While healthcare may not have had as bright of a spotlight as inflation during last year’s mid-term elections, it’s typically a key concern for many Americans every day; not just on their way to the polls. Yet, there’s a predicament developing within healthcare that isn’t being discussed that could really impact access to care for many U.S. citizens. That trend is the financial pressure facing rural hospitals and the subsequent threat of many communities seeing their local care facilities’ doors permanently close.
According to KFF, in 2019 41% of rural hospitals had a negative operating margin. Many of these hospitals found a short respite during the pandemic due to PHE relief funds, but government support is coming to an end and the pandemic has left lingering side effects (labor shortages and higher costs) making operations even more difficult.
In this blog series, we’ll be offering up some revenue cycle best practices that rural hospitals can employ to improve profit margins and remain financially viable. Naturally, we’ll begin by looking at the front-end of the revenue spectrum:
As part of your patient pre-visit checklist, have your scheduling or registration staff complete verification tasks on demographic information, insurance benefits, prior auth requirements and patient balance estimates. These verification steps should be completed at least 3 days ahead of scheduled visits and should help mitigate some of the most avoidable denials.
Fast Fact: According to Change Healthcare, registration and eligibility accounts for 22% of all denials.
Hospitals should utilize scripted, pre-registration calls ahead of appointments. These scripted calls not only act as another appointment reminder for patients but ensure staff members are verifying the following information is accurate in the system:
Fast Fact: 80% of patients would prefer financial explanations in advance from their providers, per a West Insights and Impact study.
A script can be very helpful in driving confidence and tact around financial discussions which can be uncomfortable for many staff members. This phone call can also initiate discussions around financial screening to determine charity care eligibility.
Collection efforts at POS are becoming critical for rural hospitals due to the increasing popularity of HDHPs and the growing number of uninsured, yet many aren’t putting enough emphasis on improvements in this area.
As mentioned above, having your staff prepared with a script for an in-person financial discussion is critical. The approach should be highly sensitive and empathetic. To accomplish this in the most authentic way, the access staff’s number one goal should be to help patient’s understand their balances.
Fast Fact: More than 30% of patients leave care settings without paying anything and are 50% less likely to pay once gone, per Finance Systems Inc.
Another approach to consider when trying to improve POS collections is to discuss flexible in-house payment plan options along with potential discounts for patients able to make same-day payments. Interdepartmental planning will be necessary to determine standardized parameters and patient qualifications for said payment plans as well as feasible discounting.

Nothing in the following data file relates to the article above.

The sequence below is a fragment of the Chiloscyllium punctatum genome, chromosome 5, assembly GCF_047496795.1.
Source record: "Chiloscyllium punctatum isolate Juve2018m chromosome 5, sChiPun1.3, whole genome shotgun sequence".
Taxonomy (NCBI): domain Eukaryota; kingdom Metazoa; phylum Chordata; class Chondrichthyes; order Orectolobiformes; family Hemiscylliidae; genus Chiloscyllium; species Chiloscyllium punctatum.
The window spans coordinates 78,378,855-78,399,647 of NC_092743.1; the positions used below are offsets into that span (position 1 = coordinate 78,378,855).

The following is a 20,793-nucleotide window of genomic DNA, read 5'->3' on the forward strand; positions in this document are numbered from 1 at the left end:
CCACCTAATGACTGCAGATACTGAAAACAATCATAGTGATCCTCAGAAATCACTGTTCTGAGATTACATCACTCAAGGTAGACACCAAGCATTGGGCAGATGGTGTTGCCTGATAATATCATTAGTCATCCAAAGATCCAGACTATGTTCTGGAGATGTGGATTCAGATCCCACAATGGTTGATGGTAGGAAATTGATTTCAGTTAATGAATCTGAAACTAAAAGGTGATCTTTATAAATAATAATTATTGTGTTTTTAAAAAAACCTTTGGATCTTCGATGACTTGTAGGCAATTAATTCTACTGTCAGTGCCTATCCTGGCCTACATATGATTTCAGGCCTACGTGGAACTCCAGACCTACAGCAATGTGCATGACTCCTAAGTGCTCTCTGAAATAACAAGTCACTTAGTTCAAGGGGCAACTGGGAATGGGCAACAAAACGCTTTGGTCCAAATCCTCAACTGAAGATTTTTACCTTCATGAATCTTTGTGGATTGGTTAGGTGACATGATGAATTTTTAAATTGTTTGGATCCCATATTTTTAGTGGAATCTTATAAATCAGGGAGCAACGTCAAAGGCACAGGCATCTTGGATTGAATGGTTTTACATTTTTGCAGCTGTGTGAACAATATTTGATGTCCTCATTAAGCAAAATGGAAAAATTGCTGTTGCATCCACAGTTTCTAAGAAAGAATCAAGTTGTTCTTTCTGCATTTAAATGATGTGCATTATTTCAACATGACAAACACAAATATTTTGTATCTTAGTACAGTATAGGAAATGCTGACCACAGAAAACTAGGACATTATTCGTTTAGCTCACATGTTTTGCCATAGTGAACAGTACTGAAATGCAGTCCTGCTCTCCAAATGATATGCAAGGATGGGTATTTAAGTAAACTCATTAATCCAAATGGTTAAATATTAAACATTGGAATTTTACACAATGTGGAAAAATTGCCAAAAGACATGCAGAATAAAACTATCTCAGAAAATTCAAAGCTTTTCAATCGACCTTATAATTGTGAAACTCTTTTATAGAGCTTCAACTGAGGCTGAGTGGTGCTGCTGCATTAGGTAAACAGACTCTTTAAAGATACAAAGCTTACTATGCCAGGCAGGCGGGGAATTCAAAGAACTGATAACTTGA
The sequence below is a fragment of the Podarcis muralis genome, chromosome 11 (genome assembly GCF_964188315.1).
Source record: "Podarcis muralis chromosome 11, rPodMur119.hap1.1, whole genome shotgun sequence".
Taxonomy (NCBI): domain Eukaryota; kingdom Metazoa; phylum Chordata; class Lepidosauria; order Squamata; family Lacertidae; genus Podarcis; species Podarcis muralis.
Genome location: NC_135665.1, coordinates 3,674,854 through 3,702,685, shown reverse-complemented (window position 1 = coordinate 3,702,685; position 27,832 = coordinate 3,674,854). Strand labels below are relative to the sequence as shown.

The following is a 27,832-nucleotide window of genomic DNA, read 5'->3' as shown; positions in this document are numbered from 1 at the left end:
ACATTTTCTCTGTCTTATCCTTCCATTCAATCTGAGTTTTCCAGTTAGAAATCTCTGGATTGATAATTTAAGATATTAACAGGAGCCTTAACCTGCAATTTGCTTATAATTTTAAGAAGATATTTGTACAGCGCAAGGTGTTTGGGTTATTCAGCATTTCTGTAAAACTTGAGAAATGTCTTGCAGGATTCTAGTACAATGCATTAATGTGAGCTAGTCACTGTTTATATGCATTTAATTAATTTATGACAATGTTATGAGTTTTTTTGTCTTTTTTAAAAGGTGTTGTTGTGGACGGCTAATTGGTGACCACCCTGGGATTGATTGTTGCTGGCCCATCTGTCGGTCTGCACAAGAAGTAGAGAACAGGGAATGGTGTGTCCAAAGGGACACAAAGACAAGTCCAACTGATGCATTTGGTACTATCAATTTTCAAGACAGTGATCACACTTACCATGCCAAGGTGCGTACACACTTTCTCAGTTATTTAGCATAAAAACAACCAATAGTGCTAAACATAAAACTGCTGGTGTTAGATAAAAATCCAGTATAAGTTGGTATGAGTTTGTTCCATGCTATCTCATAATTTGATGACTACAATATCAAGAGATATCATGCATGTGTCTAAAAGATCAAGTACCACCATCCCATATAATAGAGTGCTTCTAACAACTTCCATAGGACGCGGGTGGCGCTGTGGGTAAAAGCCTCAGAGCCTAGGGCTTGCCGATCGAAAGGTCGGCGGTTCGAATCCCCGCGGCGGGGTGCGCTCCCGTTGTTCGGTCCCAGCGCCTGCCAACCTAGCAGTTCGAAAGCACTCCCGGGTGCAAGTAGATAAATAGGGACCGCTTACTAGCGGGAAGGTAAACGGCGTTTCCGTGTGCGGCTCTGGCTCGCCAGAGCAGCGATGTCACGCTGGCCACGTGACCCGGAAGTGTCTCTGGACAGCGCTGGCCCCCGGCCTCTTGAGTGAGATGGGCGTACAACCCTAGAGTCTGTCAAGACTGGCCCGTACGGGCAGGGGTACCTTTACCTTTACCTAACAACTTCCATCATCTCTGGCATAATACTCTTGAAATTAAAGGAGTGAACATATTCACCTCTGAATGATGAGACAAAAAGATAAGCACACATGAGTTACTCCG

Creating measurable goals provides teams with greater direction, motivation, focus and accountability. The revenue cycle team should consider creating goals and tracking metrics for their upstream counterparts. Here are a couple ideas on metrics to track that can help keep the team focused on patient collection improvement:
1) Create POS collection targets as a percent of net patient revenue for registration teams, PFS teams and departments at various sites.
2) Track and review actual POS collections versus projected. The projection should be the sum of estimated patient responsibilities based on coverage for a specific period (month).
HCM partners with Rural Hospitals and Medical Centers to achieve and define goals. Since financial performance is impacted from access to patient billing, revenue cycle teams are best to align their resources abilities, expertise, and time practically. Identifying expertise and resource gaps with a partner, determining what makes sense to execute upon (e.g. project, outsourcing) with HCM embodies our bridging the gap approach.
Stay tuned for Part II of our Rural Health Revenue Cycle blog series where we dive into some mid-cycle best practices that can make a difference on financial bottom lines.
In the meantime, if your team is struggling with patient collection performance or payer denials rework due to front end missteps, HCM can provide direct support or host a best practices discussion free of charge.
At HCM, we’re bridging the gap between current and optimized revenue performance for rural hospitals.
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